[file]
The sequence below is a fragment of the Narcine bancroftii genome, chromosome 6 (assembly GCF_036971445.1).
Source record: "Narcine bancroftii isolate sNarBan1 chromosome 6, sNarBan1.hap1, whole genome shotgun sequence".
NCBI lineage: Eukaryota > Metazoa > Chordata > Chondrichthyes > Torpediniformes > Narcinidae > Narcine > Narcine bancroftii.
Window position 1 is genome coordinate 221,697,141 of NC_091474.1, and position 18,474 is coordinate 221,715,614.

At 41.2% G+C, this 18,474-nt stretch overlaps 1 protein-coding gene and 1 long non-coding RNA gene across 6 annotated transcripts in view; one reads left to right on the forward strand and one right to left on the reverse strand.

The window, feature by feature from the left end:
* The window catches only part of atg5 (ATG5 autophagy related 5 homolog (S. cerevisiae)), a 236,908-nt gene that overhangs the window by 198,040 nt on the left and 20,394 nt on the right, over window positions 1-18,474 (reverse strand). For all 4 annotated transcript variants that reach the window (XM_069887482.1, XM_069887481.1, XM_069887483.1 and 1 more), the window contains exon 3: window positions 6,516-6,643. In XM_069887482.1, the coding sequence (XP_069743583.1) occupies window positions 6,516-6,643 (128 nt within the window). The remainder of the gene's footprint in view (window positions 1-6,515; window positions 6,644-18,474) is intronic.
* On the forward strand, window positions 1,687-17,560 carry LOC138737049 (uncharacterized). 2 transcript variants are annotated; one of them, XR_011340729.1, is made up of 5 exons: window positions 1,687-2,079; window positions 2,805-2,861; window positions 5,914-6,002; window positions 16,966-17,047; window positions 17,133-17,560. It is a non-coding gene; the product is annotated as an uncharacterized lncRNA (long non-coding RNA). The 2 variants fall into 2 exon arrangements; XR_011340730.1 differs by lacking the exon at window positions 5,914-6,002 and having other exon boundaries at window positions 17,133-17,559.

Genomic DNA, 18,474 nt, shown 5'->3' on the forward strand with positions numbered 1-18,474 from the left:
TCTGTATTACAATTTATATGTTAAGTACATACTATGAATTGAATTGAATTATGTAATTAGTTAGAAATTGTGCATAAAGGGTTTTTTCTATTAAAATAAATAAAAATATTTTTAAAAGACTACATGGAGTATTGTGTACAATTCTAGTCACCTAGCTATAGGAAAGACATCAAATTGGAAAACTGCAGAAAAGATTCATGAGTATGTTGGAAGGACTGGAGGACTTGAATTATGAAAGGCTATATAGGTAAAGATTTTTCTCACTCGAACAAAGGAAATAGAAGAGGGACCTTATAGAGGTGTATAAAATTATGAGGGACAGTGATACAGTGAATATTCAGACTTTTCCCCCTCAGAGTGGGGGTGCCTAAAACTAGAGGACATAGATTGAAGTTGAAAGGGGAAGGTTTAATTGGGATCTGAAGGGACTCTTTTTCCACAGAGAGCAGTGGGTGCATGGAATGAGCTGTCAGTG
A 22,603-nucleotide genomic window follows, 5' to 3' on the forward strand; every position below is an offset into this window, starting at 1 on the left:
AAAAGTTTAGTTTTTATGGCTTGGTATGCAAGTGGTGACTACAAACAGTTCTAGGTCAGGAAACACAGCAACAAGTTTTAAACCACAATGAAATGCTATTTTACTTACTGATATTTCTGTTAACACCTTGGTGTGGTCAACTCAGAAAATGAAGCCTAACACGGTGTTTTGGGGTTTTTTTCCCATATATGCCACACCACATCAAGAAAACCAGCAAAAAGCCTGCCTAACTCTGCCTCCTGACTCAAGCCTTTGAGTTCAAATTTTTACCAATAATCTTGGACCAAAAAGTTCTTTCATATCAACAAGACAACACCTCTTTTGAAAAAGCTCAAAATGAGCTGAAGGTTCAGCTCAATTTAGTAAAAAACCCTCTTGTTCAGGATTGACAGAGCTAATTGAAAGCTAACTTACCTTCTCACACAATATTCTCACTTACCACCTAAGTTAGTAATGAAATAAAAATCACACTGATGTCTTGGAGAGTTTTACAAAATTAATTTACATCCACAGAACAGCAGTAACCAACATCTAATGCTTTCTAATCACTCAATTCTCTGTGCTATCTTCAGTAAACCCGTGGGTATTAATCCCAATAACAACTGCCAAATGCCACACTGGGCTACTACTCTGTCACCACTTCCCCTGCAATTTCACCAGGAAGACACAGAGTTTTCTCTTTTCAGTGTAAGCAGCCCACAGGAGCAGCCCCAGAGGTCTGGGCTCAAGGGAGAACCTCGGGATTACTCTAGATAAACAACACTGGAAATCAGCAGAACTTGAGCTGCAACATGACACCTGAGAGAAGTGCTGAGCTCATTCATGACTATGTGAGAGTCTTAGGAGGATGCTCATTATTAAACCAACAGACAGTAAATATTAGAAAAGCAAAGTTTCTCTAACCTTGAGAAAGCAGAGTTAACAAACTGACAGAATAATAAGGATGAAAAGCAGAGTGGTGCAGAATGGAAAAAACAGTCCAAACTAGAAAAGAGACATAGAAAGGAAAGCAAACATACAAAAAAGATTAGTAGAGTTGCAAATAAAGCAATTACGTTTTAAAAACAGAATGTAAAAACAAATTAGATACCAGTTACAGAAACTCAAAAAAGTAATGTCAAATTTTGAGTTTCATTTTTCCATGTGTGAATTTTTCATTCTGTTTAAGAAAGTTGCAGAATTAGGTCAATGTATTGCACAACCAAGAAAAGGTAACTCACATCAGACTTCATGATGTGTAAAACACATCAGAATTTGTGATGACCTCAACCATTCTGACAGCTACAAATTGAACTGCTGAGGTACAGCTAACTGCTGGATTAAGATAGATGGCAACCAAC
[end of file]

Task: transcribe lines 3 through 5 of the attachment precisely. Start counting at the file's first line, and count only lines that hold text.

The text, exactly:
NCBI lineage: Eukaryota > Metazoa > Chordata > Chondrichthyes > Torpediniformes > Narcinidae > Narcine > Narcine bancroftii.
Window position 1 is genome coordinate 221,697,141 of NC_091474.1, and position 18,474 is coordinate 221,715,614.

At 41.2% G+C, this 18,474-nt stretch overlaps 1 protein-coding gene and 1 long non-coding RNA gene across 6 annotated transcripts in view; one reads left to right on the forward strand and one right to left on the reverse strand.